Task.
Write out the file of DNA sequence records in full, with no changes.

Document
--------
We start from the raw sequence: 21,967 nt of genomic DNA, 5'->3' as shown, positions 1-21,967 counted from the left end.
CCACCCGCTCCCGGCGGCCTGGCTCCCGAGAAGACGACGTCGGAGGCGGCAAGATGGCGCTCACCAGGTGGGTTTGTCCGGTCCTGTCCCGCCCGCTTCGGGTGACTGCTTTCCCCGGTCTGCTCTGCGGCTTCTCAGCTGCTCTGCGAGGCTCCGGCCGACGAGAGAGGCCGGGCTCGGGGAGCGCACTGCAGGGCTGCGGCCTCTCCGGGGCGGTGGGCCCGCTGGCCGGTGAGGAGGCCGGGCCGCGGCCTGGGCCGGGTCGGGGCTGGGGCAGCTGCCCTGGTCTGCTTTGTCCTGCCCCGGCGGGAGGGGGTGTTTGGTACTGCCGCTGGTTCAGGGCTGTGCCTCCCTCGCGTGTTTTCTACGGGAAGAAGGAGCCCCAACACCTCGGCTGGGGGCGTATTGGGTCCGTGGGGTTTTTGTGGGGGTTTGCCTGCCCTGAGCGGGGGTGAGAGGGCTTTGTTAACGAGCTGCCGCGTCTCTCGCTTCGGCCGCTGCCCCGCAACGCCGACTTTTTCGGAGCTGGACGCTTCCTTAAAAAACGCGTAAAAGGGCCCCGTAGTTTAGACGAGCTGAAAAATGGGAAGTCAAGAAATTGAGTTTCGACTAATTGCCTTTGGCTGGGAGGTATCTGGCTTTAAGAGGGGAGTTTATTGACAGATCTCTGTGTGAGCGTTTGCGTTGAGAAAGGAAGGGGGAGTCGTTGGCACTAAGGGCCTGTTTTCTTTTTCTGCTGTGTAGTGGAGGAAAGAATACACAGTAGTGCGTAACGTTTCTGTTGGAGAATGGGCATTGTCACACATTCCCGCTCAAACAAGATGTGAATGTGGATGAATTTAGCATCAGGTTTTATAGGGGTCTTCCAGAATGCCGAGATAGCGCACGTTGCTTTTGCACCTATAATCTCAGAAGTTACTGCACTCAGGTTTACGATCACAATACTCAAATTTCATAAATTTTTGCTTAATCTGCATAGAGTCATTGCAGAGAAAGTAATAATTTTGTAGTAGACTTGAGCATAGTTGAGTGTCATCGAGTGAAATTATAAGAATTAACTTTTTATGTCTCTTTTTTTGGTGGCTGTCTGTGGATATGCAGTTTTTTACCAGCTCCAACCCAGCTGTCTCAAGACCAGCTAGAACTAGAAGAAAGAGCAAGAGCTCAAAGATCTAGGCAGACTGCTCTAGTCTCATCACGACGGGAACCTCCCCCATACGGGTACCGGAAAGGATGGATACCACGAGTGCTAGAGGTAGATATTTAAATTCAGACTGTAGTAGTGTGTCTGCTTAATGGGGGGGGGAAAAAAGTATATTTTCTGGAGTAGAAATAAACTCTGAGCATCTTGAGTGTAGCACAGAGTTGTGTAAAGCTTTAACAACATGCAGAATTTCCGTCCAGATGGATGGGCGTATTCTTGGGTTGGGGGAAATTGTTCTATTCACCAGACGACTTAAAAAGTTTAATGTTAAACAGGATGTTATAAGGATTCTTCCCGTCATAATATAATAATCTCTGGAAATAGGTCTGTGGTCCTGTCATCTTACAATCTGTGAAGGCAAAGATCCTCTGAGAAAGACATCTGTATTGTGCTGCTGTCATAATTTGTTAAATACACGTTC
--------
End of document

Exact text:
We start from the raw sequence: 21,967 nt of genomic DNA, 5'->3' as shown, positions 1-21,967 counted from the left end.
CCACCCGCTCCCGGCGGCCTGGCTCCCGAGAAGACGACGTCGGAGGCGGCAAGATGGCGCTCACCAGGTGGGTTTGTCCGGTCCTGTCCCGCCCGCTTCGGGTGACTGCTTTCCCCGGTCTGCTCTGCGGCTTCTCAGCTGCTCTGCGAGGCTCCGGCCGACGAGAGAGGCCGGGCTCGGGGAGCGCACTGCAGGGCTGCGGCCTCTCCGGGGCGGTGGGCCCGCTGGCCGGTGAGGAGGCCGGGCCGCGGCCTGGGCCGGGTCGGGGCTGGGGCAGCTGCCCTGGTCTGCTTTGTCCTGCCCCGGCGGGAGGGGGTGTTTGGTACTGCCGCTGGTTCAGGGCTGTGCCTCCCTCGCGTGTTTTCTACGGGAAGAAGGAGCCCCAACACCTCGGCTGGGGGCGTATTGGGTCCGTGGGGTTTTTGTGGGGGTTTGCCTGCCCTGAGCGGGGGTGAGAGGGCTTTGTTAACGAGCTGCCGCGTCTCTCGCTTCGGCCGCTGCCCCGCAACGCCGACTTTTTCGGAGCTGGACGCTTCCTTAAAAAACGCGTAAAAGGGCCCCGTAGTTTAGACGAGCTGAAAAATGGGAAGTCAAGAAATTGAGTTTCGACTAATTGCCTTTGGCTGGGAGGTATCTGGCTTTAAGAGGGGAGTTTATTGACAGATCTCTGTGTGAGCGTTTGCGTTGAGAAAGGAAGGGGGAGTCGTTGGCACTAAGGGCCTGTTTTCTTTTTCTGCTGTGTAGTGGAGGAAAGAATACACAGTAGTGCGTAACGTTTCTGTTGGAGAATGGGCATTGTCACACATTCCCGCTCAAACAAGATGTGAATGTGGATGAATTTAGCATCAGGTTTTATAGGGGTCTTCCAGAATGCCGAGATAGCGCACGTTGCTTTTGCACCTATAATCTCAGAAGTTACTGCACTCAGGTTTACGATCACAATACTCAAATTTCATAAATTTTTGCTTAATCTGCATAGAGTCATTGCAGAGAAAGTAATAATTTTGTAGTAGACTTGAGCATAGTTGAGTGTCATCGAGTGAAATTATAAGAATTAACTTTTTATGTCTCTTTTTTTGGTGGCTGTCTGTGGATATGCAGTTTTTTACCAGCTCCAACCCAGCTGTCTCAAGACCAGCTAGAACTAGAAGAAAGAGCAAGAGCTCAAAGATCTAGGCAGACTGCTCTAGTCTCATCACGACGGGAACCTCCCCCATACGGGTACCGGAAAGGATGGATACCACGAGTGCTAGAGGTAGATATTTAAATTCAGACTGTAGTAGTGTGTCTGCTTAATGGGGGGGGGAAAAAAGTATATTTTCTGGAGTAGAAATAAACTCTGAGCATCTTGAGTGTAGCACAGAGTTGTGTAAAGCTTTAACAACATGCAGAATTTCCGTCCAGATGGATGGGCGTATTCTTGGGTTGGGGGAAATTGTTCTATTCACCAGACGACTTAAAAAGTTTAATGTTAAACAGGATGTTATAAGGATTCTTCCCGTCATAATATAATAATCTCTGGAAATAGGTCTGTGGTCCTGTCATCTTACAATCTGTGAAGGCAAAGATCCTCTGAGAAAGACATCTGTATTGTGCTGCTGTCATAATTTGTTAAATACACGTTC